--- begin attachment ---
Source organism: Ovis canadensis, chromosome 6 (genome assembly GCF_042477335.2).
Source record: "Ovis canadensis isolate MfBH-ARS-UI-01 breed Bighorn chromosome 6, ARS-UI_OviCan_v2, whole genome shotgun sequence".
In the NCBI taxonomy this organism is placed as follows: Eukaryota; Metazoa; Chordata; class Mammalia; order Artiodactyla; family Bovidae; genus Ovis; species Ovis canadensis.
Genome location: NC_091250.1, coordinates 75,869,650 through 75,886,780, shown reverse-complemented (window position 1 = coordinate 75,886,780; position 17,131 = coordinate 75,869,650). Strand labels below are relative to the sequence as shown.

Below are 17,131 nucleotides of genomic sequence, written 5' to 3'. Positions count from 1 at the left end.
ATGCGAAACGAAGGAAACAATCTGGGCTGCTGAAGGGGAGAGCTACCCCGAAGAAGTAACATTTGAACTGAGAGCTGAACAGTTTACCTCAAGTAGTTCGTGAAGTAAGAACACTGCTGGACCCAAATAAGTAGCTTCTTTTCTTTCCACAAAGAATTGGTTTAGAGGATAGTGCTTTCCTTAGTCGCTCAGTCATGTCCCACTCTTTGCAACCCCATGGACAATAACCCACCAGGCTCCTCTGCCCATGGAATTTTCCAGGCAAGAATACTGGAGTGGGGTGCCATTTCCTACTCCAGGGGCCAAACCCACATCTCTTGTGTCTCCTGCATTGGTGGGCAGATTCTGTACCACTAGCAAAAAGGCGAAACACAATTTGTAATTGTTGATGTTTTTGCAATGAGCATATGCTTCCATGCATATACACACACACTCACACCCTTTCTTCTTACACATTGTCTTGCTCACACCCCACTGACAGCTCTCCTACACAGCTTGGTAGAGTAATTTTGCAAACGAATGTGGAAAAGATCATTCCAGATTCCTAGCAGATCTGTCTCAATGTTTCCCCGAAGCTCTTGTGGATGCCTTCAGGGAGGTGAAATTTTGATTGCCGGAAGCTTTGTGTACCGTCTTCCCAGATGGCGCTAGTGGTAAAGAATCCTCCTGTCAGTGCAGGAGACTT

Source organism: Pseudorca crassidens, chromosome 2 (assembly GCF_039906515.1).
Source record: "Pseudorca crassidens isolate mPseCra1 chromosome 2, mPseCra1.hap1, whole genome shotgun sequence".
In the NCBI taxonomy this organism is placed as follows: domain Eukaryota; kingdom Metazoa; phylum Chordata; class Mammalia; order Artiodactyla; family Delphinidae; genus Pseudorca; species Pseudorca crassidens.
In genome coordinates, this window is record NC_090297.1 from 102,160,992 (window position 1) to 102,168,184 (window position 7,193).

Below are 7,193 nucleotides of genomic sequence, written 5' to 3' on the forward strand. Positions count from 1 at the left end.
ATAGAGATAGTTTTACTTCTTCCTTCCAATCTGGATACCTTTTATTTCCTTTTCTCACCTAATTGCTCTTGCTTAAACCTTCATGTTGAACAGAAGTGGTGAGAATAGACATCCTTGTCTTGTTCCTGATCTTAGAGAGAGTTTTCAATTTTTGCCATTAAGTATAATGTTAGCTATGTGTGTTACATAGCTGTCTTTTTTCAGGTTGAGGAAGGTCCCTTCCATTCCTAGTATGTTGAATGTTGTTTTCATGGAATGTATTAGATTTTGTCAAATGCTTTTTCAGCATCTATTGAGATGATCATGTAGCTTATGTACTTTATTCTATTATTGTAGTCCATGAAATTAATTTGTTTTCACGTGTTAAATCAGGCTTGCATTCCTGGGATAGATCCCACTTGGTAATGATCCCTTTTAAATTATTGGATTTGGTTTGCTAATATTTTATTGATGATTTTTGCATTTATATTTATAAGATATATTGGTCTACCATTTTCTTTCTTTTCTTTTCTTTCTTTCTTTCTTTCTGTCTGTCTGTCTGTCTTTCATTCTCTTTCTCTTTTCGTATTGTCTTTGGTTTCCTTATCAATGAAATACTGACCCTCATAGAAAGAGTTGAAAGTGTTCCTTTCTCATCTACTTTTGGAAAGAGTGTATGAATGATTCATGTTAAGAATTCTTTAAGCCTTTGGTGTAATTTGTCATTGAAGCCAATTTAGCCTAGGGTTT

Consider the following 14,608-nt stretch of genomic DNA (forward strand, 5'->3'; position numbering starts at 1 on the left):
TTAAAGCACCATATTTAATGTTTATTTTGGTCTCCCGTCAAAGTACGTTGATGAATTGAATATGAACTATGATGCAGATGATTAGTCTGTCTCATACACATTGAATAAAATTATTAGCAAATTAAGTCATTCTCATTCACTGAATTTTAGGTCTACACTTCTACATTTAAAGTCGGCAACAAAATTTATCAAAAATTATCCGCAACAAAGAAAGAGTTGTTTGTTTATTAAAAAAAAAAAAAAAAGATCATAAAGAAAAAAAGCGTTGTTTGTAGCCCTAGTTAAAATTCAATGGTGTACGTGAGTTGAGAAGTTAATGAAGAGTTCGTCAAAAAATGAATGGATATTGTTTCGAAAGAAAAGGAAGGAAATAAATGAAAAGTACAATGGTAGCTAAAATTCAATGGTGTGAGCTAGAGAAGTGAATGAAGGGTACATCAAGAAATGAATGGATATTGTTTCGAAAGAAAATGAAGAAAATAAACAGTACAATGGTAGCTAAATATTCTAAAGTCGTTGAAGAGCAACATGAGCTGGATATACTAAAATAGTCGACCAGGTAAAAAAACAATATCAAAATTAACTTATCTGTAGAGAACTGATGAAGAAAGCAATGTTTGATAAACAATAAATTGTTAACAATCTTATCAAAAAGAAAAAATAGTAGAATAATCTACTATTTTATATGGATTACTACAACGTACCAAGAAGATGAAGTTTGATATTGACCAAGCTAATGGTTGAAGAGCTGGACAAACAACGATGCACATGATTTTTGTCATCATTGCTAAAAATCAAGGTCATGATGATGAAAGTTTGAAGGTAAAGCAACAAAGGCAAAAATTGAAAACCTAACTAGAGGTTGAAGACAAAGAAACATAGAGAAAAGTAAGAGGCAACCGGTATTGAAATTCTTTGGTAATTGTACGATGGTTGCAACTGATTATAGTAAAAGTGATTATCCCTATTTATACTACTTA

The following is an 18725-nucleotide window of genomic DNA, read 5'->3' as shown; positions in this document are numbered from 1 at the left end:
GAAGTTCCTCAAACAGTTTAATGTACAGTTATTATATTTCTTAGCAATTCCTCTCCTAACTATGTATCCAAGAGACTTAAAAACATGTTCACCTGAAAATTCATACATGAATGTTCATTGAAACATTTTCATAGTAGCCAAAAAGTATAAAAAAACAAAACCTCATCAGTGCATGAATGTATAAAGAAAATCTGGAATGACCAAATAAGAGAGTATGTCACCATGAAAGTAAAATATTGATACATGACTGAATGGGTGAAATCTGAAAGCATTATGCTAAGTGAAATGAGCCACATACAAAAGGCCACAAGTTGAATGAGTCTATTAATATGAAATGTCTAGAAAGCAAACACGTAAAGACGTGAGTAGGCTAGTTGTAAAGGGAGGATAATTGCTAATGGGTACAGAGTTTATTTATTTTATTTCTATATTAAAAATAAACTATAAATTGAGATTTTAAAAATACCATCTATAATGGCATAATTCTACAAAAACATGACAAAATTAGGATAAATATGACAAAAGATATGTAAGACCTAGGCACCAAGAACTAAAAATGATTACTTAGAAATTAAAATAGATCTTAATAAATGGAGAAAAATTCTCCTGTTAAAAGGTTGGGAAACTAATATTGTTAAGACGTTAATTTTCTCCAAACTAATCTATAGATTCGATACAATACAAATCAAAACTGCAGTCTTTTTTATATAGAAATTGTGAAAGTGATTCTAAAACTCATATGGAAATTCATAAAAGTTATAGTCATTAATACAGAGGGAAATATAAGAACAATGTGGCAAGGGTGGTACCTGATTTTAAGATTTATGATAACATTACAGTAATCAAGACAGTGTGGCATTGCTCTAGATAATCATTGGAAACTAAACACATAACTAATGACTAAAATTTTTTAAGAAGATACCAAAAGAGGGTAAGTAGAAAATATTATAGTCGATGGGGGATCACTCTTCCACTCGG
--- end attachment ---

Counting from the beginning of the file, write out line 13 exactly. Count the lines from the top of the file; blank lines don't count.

Consider the following 14,608-nt stretch of genomic DNA (forward strand, 5'->3'; position numbering starts at 1 on the left):